29th January 2005
Yemen’s new president sworn in as car bomb kills at least 25 By Sudarsan Raghavan, Published: February 25
NAIROBI — Hours after Yemen’s new president was sworn in, formally ending President Ali Abdullah Saleh’s 33-year rule, a car bomb exploded outside a presidential compound in southern Yemen, killing at least 25 people, security officials said Saturday.
The attack underscored the challenges facing the country’s new leader, former vice president Abed Rabbo Mansour Hadi, who in a televised inauguration speech vowed to fight al-Qaeda and restore security to this impoverished Middle East nation.
Earlier in the day, Saleh returned to Yemen after a three-week-long trip to the United States, where he received medical treatment for injuries suffered in an assassination attempt last year.
Yemeni officials said Saleh, the fourth Arab leader ousted in the revolts of the past year, did not return to the presidential palace but to a personal residence. But many Yemenis fear that he will remain influential behind the scenes, and his return heightened those concerns.
No group asserted responsibility for Saturday’s attack, which took place in the city of Mukalla in Hadramout province. But Yemeni security officials said it bore the hallmarks of an al-Qaeda affiliate, al-Qaeda in the Arabian Peninsula, which U.S. officials consider one of the biggest threats to the United States.
The Associated Press quoted a witness as saying that a pickup truck approached the gate of the presidential compound and exploded as soldiers were coming out, suggesting that it was a suicide attack. The explosion was followed by heavy gunfire from the surviving soldiers.
Southern Yemen has long been a cauldron of animosity toward Yemen’s weak central government. Radical Islamists linked to al-Qaeda have taken over large swaths of territory, taking advantage of the political turmoil over the past year, as a populist uprising sought the end of Saleh’s rule. Southern secessionists are angry that Hadi’s new unity government has not addressed their grievances.
In his speech, Hadi vowed to return thousands of Yemenis displaced by conflict to their homes. “One of the most prominent tasks is the continuation of war against al-Qaeda as a religious and national duty, and to bring back displaced people to their villages and towns,” he said.
On Tuesday, Yemenis came out in large numbers to vote for Hadi, who ran uncontested in an election intended to give him popular legitimacy and signal an end to Saleh’s rule. Election officials on Friday said that 6.6 million Yemenis voted for Hadi out of a total of 10.2 million registered voters.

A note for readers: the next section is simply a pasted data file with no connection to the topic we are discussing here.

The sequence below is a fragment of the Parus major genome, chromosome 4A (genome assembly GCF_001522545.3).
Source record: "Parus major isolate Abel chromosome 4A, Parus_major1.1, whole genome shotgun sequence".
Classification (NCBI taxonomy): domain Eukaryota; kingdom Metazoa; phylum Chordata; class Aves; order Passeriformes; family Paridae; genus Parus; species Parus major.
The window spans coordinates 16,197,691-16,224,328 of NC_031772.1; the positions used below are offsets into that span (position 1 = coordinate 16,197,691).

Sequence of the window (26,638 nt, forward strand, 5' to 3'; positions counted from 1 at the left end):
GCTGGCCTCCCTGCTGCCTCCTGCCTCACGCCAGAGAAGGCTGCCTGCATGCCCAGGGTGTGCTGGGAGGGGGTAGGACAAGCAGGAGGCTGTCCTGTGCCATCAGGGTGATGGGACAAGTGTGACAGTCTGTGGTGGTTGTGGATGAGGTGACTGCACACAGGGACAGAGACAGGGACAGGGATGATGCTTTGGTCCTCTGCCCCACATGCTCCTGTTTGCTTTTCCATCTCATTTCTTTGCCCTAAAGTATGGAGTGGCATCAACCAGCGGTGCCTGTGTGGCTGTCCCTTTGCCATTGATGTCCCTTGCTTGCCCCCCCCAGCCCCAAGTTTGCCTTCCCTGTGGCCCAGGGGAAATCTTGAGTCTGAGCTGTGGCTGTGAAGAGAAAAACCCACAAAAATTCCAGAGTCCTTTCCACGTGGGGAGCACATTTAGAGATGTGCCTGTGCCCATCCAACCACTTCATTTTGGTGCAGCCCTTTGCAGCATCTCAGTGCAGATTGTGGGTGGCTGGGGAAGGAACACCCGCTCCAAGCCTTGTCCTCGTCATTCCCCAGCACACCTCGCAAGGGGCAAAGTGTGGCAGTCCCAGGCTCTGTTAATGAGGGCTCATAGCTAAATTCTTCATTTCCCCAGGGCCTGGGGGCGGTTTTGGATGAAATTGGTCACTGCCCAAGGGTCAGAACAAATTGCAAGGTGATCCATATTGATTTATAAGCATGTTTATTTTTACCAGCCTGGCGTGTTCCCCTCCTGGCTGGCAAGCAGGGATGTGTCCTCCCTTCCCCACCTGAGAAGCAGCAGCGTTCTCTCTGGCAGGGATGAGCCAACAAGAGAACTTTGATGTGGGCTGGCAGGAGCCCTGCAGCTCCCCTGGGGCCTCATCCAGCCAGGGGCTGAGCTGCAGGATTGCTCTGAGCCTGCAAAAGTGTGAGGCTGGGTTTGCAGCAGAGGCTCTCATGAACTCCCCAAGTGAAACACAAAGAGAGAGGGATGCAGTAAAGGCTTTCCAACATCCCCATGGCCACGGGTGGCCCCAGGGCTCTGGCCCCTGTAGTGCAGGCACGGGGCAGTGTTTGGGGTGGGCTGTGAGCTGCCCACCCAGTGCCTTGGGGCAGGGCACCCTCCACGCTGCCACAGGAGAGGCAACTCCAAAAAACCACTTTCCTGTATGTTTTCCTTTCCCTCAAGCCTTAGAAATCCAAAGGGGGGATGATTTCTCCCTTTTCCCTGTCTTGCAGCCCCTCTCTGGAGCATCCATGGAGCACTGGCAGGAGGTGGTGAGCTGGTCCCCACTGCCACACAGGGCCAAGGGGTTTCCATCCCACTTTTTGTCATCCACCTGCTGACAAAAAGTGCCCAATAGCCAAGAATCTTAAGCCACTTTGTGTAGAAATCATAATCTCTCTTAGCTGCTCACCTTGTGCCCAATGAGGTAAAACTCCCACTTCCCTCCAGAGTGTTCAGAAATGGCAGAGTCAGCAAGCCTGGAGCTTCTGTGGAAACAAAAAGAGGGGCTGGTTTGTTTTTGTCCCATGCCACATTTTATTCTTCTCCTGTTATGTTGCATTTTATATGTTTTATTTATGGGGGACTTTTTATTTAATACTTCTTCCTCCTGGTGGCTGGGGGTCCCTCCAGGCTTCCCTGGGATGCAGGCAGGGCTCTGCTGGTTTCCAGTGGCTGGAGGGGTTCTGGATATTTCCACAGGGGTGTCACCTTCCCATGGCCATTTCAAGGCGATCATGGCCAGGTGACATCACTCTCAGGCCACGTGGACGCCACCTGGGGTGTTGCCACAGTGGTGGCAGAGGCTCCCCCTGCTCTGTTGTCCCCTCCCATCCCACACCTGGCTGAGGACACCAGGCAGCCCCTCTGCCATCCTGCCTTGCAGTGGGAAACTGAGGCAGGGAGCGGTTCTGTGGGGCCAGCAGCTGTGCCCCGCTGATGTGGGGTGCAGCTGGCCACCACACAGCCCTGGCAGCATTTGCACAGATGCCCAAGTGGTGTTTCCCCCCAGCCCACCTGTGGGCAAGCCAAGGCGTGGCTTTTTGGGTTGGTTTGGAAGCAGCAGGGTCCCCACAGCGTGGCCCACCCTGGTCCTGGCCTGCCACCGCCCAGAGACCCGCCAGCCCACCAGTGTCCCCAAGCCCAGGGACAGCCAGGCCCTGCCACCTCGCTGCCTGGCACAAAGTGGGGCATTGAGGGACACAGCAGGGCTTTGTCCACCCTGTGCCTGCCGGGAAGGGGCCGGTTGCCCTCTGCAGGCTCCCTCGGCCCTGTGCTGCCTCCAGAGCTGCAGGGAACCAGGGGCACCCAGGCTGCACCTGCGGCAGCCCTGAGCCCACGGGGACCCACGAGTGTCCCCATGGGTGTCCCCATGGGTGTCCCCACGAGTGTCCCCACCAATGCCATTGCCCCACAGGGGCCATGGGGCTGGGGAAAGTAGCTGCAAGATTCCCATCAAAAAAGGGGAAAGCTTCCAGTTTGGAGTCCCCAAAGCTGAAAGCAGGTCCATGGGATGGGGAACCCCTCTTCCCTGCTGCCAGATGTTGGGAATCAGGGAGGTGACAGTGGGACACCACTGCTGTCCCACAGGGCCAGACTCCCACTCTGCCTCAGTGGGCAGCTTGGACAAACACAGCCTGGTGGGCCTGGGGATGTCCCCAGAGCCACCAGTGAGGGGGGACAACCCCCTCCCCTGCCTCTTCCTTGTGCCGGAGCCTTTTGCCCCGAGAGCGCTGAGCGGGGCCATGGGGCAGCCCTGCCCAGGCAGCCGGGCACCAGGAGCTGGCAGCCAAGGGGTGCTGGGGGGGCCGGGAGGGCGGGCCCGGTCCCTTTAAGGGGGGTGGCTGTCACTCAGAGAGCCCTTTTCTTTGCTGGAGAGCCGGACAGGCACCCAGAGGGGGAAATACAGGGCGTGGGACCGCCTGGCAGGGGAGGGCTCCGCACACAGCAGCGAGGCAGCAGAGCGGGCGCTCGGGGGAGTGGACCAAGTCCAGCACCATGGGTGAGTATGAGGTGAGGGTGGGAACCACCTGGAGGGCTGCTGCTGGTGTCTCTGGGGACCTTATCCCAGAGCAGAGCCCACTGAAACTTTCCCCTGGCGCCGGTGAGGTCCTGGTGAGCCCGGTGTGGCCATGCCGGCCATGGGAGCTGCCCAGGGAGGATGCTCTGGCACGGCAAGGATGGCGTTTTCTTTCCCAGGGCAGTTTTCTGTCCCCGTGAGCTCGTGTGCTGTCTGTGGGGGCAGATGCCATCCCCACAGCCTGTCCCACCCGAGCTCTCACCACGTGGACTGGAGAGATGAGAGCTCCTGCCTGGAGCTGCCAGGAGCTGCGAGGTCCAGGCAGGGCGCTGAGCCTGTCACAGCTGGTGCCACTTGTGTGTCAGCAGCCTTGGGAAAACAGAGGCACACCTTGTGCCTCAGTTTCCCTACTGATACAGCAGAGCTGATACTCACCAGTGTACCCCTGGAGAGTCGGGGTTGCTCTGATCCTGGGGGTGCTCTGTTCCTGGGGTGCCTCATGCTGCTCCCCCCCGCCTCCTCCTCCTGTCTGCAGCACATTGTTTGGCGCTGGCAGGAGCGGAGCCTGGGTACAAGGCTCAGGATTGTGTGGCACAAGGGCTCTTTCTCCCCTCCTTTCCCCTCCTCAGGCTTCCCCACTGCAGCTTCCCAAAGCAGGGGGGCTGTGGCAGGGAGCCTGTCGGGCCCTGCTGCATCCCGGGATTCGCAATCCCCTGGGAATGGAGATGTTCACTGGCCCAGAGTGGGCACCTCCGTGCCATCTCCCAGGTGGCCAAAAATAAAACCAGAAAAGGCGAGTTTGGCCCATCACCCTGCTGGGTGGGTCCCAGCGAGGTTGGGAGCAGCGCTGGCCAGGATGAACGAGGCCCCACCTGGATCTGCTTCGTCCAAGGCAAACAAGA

Independent youth activists, who spearheaded Yemen’s revolution, have denounced the vote, which was backed by the United States and Europe, as a sham that keeps much of Saleh’s regime intact. Hadi was Saleh’s handpicked successor and served as his second in command for more than 17 years.
The vote was a condition of a U.S.-backed power transfer deal, crafted by Yemen’s Persian Gulf neighbors, that sought to head off political chaos that could strengthen the presence of al-Qaeda in the Arabian Peninsula. The group has been involved in several attacks on American territory since 2009, including an attempt to blow up a Detroit-bound airliner.
Hadi urged Yemen’s political parties and other centers of power to follow a democratic path to end the nation’s crisis.
“Expected changes don’t come by mere wishes and hopes but through democratic dialogue, and through a serious and correct approach to the key issues that racked the country,” he said.
This was part of a Gulf Cooperation Council-backed plan to end the instability in Yemen. This was a controversial plan though, as the GCC had usually been on the side of the government in the uprisings in that country. The almost year long protests have resulted in at least 1500 deaths with many more wounded, with a profound divide developing within the military and the tribal groups.
The plan also gave Saleh immunity from prosecution, as well as some other provisions, which many of the protesters see as a way for the government to shield themselves from any ramifications of the past year.
The new president was Saleh's vice president, Abd Rabbuh Mansur al-Had, which to many observers reinforces the fact that the government will continue to exist in its same form, with the same problems of corruption and economic depression that caused the demonstrations in the first place.
The new president made the usual pronouncements back on Saturday about his intent to solve the people's problems and all that nice stuff. Unfortunately for him, his first day was marred by a car bombing that killed 25 people.
It's up to the Yemeni people though as to what they'll make of it. They see that they are, for many reasons, not getting much foreign attention like Syria, with much of the developed countries pointing out the danger of terrorism and instability in that state (while refraining from the same discussion on Libya or Syria), so it'll be an even bigger up hill fight.